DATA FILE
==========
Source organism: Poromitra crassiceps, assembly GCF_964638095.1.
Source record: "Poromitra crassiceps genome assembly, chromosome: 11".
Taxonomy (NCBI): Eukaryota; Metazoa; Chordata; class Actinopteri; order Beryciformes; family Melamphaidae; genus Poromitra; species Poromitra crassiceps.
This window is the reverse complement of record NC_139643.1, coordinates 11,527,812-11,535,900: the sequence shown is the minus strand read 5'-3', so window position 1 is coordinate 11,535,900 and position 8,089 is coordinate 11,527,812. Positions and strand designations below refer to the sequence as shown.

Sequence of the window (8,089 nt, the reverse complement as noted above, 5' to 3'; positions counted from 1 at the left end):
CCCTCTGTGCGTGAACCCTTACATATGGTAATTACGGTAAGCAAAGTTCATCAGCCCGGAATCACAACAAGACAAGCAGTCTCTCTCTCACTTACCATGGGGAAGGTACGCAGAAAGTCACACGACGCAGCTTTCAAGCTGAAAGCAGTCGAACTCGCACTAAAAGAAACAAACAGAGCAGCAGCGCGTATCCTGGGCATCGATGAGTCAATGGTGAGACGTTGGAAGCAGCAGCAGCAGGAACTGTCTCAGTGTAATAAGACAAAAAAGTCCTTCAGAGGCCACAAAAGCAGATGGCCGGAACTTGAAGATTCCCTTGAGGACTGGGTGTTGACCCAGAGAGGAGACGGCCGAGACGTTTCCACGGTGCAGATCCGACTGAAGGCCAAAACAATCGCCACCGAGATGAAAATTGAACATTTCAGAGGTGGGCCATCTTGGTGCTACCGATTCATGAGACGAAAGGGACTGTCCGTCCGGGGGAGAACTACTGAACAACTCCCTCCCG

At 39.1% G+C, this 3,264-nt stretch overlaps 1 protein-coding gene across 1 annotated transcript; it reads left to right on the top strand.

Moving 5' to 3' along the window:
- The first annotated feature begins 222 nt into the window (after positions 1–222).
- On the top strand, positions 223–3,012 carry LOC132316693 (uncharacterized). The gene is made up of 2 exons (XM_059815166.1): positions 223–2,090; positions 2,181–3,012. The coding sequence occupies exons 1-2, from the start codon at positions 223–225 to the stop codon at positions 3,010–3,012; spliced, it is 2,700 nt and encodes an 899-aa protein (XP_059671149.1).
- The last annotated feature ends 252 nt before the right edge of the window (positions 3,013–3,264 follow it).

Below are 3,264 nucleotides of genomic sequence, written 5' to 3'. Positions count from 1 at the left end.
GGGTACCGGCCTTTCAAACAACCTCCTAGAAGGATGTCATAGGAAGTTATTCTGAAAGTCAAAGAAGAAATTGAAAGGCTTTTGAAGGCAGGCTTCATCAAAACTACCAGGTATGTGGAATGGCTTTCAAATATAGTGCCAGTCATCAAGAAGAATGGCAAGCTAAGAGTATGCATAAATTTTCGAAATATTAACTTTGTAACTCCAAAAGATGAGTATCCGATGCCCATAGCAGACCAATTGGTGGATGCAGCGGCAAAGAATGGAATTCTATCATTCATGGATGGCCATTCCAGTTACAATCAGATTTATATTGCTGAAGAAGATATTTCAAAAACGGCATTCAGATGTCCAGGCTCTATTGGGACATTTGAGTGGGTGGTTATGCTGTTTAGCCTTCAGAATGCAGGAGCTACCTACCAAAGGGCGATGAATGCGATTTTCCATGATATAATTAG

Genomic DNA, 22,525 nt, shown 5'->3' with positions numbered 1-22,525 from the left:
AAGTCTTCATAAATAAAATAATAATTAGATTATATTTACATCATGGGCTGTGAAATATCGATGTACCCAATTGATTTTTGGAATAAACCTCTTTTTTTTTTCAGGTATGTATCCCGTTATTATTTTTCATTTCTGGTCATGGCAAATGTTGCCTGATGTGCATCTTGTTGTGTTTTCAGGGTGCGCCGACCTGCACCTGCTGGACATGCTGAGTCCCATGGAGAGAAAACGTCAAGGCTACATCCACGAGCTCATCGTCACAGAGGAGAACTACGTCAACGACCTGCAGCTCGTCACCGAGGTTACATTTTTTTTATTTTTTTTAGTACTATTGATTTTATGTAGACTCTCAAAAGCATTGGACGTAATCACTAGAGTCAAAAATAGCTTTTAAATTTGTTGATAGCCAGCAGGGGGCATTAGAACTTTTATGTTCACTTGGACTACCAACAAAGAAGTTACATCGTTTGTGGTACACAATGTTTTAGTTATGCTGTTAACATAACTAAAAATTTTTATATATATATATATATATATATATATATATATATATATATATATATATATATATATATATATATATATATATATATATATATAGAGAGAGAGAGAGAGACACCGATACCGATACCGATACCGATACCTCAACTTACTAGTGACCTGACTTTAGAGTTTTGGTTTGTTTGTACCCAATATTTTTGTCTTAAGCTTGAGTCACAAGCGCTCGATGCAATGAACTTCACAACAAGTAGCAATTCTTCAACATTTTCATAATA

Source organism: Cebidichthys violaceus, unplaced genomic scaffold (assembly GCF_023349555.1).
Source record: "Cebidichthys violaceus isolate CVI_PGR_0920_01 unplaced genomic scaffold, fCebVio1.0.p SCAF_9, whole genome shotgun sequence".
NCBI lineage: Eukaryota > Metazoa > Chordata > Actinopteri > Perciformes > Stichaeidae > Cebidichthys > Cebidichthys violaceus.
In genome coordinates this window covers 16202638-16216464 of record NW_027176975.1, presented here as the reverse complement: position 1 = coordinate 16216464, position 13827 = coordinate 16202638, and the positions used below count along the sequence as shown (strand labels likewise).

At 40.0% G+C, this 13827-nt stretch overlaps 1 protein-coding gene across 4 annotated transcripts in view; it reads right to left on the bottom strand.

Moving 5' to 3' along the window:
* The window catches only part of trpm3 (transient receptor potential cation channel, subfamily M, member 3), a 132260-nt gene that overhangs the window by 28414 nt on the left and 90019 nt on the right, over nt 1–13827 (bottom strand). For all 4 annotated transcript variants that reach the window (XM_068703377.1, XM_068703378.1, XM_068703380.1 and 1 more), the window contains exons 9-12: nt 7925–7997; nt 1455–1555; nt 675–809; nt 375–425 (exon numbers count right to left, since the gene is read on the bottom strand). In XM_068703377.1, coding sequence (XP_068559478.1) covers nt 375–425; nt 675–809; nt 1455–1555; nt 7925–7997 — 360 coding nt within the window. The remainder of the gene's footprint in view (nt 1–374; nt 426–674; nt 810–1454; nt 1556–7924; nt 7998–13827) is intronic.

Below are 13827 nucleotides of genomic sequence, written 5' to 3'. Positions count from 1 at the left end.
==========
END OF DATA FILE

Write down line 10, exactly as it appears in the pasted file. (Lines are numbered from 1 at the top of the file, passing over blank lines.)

- On the top strand, positions 223–3,012 carry LOC132316693 (uncharacterized). The gene is made up of 2 exons (XM_059815166.1): positions 223–2,090; positions 2,181–3,012. The coding sequence occupies exons 1-2, from the start codon at positions 223–225 to the stop codon at positions 3,010–3,012; spliced, it is 2,700 nt and encodes an 899-aa protein (XP_059671149.1).